Thadomal Shahani Engineering College
Plant biostimulants (PBSs) are picking up popularity among scientists because of the need to fulfil global food requirements of the ever-increasing population. PBSs are organic substances that improve crop quality by increasing the crops’ nutrient uptake, yield, resistance to environmental stresses and also the overall quality of produce. They are considered as extra additives, which help the plants when used in small, predetermined doses. They are different from fertilizers and plant nutrients in the sense that they promote plant growth without adding any nutritional benefits to the soil or plants.
PBSs are being looked upon by the scientific community and from a commercial point of view as a potential aid to optimize crop productivity and abiotic stress tolerance without being harmful to the environment. Plant stimulants have been known to enhance the physiological activities of plants like better protection against photodamage, better fruiting and longer shelf-life of the produce. Natural biostimulants have an added advantage that they are sustainable in the longer run because of their renewability. As of now, they encompass a wide variety of organic components (humic acids, protein hydrolysates, and seaweed extracts) and microbial organisms (mycorrhizal fungi and N-fixing bacteria).
In any experimentation process, standardization of raw material is very important for reproducibility of results. The difficult part about using naturally grown products, like seaweed, is that it makes standardization difficult.
Seaweeds have different physiological properties depending upon their source, age, etc. and this translated to the extracts as well, leading to variations in composition. This makes growing and processing biostimulants correctly, a compulsory step in the process. Low cost and large scale production is desirable for commercial supply of PBSs. Microalgae, which include a wide range of phototrophic and unicellular organisms, have proven to be a promising choice for this process.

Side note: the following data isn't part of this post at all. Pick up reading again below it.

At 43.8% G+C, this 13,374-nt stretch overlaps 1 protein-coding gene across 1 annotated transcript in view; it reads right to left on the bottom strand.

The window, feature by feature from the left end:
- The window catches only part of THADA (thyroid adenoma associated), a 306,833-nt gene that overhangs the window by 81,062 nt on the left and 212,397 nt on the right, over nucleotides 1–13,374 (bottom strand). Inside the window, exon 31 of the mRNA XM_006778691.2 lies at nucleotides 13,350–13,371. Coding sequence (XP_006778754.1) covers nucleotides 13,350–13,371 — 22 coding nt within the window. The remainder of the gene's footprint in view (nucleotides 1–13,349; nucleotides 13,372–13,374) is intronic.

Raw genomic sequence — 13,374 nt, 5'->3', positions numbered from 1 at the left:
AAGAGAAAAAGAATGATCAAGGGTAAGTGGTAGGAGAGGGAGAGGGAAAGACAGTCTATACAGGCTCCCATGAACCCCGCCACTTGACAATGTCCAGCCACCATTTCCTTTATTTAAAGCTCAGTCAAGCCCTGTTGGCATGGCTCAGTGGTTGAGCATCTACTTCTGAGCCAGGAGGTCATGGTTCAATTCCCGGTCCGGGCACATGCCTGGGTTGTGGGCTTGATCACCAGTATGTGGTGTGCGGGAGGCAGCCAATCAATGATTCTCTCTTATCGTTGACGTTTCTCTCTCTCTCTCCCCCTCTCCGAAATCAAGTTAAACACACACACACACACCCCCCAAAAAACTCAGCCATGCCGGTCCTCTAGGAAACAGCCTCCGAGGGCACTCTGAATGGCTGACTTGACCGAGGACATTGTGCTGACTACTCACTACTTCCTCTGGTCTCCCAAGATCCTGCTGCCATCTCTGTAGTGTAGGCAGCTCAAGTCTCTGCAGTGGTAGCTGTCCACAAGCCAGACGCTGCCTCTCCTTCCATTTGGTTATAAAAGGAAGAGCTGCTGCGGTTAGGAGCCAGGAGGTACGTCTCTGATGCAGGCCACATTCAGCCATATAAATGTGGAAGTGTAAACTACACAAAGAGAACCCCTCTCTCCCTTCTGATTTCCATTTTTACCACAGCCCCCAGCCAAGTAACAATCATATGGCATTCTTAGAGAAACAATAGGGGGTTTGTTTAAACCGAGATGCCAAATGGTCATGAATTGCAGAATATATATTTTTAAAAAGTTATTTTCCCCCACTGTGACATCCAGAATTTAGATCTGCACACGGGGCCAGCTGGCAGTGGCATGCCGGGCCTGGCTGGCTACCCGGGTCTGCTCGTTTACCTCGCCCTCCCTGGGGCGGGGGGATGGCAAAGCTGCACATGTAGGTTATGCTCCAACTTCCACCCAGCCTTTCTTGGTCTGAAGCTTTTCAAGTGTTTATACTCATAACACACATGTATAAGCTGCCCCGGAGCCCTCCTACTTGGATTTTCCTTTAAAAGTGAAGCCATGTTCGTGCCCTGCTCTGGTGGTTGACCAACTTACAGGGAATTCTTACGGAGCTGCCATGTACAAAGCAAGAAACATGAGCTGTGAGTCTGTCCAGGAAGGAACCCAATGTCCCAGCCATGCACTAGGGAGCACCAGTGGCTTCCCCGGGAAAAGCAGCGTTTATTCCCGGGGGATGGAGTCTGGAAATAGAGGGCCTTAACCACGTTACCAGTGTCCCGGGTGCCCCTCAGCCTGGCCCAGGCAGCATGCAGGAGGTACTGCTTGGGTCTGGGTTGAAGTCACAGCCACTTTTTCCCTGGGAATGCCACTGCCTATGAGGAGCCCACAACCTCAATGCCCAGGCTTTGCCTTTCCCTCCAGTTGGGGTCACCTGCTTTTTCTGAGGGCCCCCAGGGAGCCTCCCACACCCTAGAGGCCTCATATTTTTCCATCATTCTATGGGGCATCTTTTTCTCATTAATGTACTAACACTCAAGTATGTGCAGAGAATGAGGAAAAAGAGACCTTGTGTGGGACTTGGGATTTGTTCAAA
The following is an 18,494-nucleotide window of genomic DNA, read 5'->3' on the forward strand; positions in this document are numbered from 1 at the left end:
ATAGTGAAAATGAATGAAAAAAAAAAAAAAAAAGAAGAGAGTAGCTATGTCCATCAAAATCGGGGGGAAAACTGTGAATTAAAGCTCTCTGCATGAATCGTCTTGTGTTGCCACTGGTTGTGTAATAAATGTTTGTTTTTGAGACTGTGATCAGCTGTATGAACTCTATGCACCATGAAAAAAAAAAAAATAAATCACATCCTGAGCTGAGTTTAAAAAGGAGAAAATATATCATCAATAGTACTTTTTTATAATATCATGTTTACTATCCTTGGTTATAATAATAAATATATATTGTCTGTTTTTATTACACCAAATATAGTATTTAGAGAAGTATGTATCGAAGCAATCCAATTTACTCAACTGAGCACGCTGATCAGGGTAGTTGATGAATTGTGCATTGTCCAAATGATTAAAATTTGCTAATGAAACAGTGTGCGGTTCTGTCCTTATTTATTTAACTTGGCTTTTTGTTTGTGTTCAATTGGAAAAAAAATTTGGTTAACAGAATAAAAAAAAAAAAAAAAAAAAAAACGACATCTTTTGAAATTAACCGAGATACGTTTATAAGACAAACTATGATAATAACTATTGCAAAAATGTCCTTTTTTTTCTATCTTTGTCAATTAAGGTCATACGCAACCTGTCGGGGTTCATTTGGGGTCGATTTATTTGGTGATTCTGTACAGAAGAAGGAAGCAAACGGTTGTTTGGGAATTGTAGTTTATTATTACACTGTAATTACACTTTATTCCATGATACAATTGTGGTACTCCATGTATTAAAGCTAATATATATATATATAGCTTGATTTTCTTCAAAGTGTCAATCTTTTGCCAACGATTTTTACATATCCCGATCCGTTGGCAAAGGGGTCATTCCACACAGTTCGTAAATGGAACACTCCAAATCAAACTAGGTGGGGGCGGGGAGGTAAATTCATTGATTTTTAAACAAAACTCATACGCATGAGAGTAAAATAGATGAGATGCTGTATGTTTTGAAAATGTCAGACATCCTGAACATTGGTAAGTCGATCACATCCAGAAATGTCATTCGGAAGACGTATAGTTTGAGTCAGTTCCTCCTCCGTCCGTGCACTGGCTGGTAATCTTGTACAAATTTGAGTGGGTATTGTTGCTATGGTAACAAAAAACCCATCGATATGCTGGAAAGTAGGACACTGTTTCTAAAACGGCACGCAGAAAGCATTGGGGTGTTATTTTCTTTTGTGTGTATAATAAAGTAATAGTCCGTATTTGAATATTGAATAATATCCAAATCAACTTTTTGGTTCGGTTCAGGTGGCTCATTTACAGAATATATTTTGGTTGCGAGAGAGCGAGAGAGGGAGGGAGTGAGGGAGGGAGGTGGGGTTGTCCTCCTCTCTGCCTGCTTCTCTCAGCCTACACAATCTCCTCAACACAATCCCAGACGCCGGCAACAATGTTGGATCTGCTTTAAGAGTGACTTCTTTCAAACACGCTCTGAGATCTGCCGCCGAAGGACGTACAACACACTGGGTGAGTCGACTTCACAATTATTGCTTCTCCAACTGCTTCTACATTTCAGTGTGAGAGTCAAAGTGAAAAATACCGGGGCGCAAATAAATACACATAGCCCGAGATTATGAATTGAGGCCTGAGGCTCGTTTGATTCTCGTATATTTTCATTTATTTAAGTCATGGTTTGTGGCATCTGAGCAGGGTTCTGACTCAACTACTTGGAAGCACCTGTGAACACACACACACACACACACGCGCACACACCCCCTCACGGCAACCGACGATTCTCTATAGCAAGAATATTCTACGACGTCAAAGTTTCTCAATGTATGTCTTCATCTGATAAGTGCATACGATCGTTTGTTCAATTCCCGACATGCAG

Experimentation over the last few years have shown that microalgal extracts tested on plants have demonstrated stimulation of germination, seedling growth, shoot and root biomass in a large number of crops like lettuce, tomato and pepper. These extracts are made up of bioactive compounds derived from the microalgae. They can be added to the soil in a number of ways like adding algal dry biomass or suspended liquid culture to the soil, etc. The modulation and manipulation of microbial communities present in the phyllosphere and rhizosphere of the plant system is one of the main ways how PBSs work. They are known to secrete substances into the soil, which attracts beneficial microbes, that in turn helps in increasing the solubilisation, mineralization, and bioavailability of macro and micronutrients for the crop.
Thus, microalgae have great potential to serve as good quality biostimulants. They can be grown using wastewater and in both freshwater and marine environments. Isochrysis spp., Chaetoceros spp., Chlorella spp., Arthrospira spp. and Dunaliella spp. are among the most commercially cultivated microalgae species. They are being used mainly in the organic farming sectors, where growers avoid using synthetic and chemical fertilizers. However, they are yet to be explored to their full potential. More and more measures need to be taken to bring the laboratory experiments onto fields. More efforts to identify the various effects these stimulants have on plants have to be made by extensive research and experimental analysis. This can really go a long way in the setting-up of standardized protocol for the application of PBSs to crop plants globally.